If you’ve been anywhere in the same postcode as a FIFA title for the last several years then you’ll be aware of the game’s Panini sticker-come cosmic ordering simulator; Ultimate Team. Since its inception, the mode has slowly eclipsed all others in the yearly football franchise, which is appropriate because with its aggressive microtransactions and addictive gameplay it can feel like a black hole from which no light can escape.
The Weekend League, FIFA’s weekly series of 30 games, pits the highest level players against each other to determine which in-game rewards those players receive. These rewards, which are determined by a player’s win-loss record, not the quality of opponent faced, range from in-game currency and item packs to special FUT Champions versions of cards. For the best players, they can earn prizes that were they to be purchased with in-game currency, would cost hundreds of pounds. For the pros, the Weekend League is also a route to qualification for the FIFA eWorld Cup. As you can imagine, the competition each weekend is fierce.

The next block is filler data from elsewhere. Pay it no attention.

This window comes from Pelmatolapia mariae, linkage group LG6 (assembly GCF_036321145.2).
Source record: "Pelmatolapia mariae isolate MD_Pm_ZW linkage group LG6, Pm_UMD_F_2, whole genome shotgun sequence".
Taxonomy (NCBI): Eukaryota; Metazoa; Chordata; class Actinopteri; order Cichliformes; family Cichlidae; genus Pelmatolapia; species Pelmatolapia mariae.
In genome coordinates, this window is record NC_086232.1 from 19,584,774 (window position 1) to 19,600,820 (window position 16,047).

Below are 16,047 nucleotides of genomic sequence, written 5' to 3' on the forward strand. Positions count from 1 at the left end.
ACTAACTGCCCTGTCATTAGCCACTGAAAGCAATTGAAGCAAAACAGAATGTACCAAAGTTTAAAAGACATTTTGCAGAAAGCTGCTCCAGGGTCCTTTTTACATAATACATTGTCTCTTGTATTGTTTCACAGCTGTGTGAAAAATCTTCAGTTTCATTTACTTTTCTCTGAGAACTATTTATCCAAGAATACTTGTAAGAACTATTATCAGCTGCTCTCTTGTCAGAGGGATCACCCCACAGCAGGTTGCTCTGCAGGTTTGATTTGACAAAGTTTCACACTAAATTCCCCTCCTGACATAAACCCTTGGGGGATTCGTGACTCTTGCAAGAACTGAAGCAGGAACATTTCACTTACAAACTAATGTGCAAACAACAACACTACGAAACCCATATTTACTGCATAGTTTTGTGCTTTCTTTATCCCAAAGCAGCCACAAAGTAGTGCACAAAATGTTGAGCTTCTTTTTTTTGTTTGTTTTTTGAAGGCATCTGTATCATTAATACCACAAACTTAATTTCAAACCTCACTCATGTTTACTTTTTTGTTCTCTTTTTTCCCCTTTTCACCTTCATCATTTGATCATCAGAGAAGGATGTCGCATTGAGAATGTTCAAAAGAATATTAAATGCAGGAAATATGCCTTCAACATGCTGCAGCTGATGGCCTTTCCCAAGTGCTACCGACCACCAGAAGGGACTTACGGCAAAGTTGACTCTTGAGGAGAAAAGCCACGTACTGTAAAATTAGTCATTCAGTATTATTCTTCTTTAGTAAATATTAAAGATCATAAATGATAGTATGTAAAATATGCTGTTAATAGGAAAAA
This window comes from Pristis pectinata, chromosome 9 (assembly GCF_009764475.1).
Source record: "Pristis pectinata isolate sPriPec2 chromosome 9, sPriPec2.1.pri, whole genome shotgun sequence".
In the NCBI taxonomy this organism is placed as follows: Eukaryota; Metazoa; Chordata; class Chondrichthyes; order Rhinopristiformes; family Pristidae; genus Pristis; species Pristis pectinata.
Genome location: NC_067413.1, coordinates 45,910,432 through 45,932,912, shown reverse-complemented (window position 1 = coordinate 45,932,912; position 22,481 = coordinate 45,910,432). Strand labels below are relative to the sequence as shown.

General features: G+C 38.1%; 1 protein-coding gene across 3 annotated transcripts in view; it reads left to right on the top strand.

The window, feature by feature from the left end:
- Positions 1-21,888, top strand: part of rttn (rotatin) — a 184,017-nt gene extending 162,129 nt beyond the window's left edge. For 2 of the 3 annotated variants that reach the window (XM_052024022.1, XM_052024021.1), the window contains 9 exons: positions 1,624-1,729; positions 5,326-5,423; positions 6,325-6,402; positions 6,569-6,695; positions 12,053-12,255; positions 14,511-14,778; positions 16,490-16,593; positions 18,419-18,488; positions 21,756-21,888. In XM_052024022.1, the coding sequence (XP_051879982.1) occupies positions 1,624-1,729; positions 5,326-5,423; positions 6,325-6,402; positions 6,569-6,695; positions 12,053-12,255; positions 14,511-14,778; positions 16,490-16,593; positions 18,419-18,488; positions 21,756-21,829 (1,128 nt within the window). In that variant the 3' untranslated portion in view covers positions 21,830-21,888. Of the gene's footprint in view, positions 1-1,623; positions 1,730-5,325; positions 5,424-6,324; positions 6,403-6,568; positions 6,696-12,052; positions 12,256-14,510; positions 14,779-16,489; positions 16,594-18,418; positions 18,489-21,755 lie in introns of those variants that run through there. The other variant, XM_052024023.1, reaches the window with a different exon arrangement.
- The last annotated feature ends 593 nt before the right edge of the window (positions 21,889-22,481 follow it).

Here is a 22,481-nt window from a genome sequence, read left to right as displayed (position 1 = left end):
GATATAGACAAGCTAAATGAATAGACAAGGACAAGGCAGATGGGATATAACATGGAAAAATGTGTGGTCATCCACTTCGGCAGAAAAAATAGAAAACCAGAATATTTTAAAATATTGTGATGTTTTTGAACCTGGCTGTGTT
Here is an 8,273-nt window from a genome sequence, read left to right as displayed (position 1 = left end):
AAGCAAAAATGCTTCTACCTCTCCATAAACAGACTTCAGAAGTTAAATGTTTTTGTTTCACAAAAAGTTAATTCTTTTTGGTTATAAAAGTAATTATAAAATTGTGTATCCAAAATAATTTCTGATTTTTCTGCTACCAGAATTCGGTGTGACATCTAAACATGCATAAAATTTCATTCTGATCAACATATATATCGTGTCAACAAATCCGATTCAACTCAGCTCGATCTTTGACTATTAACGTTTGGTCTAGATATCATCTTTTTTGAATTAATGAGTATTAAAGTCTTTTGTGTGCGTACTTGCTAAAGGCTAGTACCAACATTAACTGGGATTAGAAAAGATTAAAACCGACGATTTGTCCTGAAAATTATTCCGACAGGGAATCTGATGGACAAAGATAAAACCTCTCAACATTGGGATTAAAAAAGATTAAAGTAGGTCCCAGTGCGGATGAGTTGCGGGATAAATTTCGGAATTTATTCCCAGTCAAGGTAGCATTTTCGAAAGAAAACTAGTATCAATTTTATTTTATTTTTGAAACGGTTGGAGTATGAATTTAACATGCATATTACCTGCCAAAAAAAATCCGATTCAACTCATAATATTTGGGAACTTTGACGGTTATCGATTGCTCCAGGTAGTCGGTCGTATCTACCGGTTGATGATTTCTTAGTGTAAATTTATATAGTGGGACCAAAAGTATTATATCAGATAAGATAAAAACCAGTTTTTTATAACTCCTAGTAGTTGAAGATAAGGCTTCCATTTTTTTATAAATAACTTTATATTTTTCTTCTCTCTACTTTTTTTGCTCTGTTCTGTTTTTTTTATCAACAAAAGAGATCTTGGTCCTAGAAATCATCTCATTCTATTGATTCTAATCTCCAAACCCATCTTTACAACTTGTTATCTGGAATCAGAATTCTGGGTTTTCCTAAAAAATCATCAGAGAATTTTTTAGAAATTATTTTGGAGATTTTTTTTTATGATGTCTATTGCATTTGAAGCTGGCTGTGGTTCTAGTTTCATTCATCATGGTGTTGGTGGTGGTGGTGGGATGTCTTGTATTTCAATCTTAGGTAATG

During the third Weekend League of the season, a prolific content creator’s freak loss would trigger a series of events that revealed a group of professional FIFA players colluded to avoid playing each other, thus earning easier wins in a pseudo-match-fixing scheme that would make mid-2000s Italian football jealous.